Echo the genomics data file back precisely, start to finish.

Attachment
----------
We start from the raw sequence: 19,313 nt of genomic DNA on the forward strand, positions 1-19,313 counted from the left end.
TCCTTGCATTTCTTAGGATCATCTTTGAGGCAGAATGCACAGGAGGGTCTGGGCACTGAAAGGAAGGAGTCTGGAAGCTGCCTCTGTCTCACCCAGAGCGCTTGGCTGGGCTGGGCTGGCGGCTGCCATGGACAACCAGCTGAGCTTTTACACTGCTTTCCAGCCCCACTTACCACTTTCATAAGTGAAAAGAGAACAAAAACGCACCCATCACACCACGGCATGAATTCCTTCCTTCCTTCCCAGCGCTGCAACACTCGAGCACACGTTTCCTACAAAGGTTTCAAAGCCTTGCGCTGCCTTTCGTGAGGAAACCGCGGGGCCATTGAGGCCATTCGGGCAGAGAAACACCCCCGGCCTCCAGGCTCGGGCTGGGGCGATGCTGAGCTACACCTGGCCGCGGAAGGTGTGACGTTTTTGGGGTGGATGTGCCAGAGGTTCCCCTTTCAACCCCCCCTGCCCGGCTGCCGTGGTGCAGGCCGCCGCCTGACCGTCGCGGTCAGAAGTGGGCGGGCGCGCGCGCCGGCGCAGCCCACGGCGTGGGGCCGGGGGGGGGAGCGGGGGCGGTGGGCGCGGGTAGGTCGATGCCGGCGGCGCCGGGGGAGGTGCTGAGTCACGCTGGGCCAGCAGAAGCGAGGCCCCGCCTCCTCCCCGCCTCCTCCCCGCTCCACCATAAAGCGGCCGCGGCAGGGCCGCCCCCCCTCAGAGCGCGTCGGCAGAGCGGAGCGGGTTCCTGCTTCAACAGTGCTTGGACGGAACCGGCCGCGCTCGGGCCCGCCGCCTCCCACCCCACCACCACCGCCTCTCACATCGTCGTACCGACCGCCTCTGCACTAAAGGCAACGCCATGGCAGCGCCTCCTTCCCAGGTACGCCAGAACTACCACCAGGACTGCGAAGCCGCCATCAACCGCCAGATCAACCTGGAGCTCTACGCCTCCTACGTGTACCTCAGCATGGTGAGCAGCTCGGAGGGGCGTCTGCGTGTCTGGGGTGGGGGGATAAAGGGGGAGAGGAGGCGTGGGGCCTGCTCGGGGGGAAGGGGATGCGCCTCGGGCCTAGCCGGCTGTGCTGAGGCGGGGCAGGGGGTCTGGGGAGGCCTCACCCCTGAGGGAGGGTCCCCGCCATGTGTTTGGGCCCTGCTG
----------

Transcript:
We start from the raw sequence: 19,313 nt of genomic DNA on the forward strand, positions 1-19,313 counted from the left end.
TCCTTGCATTTCTTAGGATCATCTTTGAGGCAGAATGCACAGGAGGGTCTGGGCACTGAAAGGAAGGAGTCTGGAAGCTGCCTCTGTCTCACCCAGAGCGCTTGGCTGGGCTGGGCTGGCGGCTGCCATGGACAACCAGCTGAGCTTTTACACTGCTTTCCAGCCCCACTTACCACTTTCATAAGTGAAAAGAGAACAAAAACGCACCCATCACACCACGGCATGAATTCCTTCCTTCCTTCCCAGCGCTGCAACACTCGAGCACACGTTTCCTACAAAGGTTTCAAAGCCTTGCGCTGCCTTTCGTGAGGAAACCGCGGGGCCATTGAGGCCATTCGGGCAGAGAAACACCCCCGGCCTCCAGGCTCGGGCTGGGGCGATGCTGAGCTACACCTGGCCGCGGAAGGTGTGACGTTTTTGGGGTGGATGTGCCAGAGGTTCCCCTTTCAACCCCCCCTGCCCGGCTGCCGTGGTGCAGGCCGCCGCCTGACCGTCGCGGTCAGAAGTGGGCGGGCGCGCGCGCCGGCGCAGCCCACGGCGTGGGGCCGGGGGGGGGAGCGGGGGCGGTGGGCGCGGGTAGGTCGATGCCGGCGGCGCCGGGGGAGGTGCTGAGTCACGCTGGGCCAGCAGAAGCGAGGCCCCGCCTCCTCCCCGCCTCCTCCCCGCTCCACCATAAAGCGGCCGCGGCAGGGCCGCCCCCCCTCAGAGCGCGTCGGCAGAGCGGAGCGGGTTCCTGCTTCAACAGTGCTTGGACGGAACCGGCCGCGCTCGGGCCCGCCGCCTCCCACCCCACCACCACCGCCTCTCACATCGTCGTACCGACCGCCTCTGCACTAAAGGCAACGCCATGGCAGCGCCTCCTTCCCAGGTACGCCAGAACTACCACCAGGACTGCGAAGCCGCCATCAACCGCCAGATCAACCTGGAGCTCTACGCCTCCTACGTGTACCTCAGCATGGTGAGCAGCTCGGAGGGGCGTCTGCGTGTCTGGGGTGGGGGGATAAAGGGGGAGAGGAGGCGTGGGGCCTGCTCGGGGGGAAGGGGATGCGCCTCGGGCCTAGCCGGCTGTGCTGAGGCGGGGCAGGGGGTCTGGGGAGGCCTCACCCCTGAGGGAGGGTCCCCGCCATGTGTTTGGGCCCTGCTG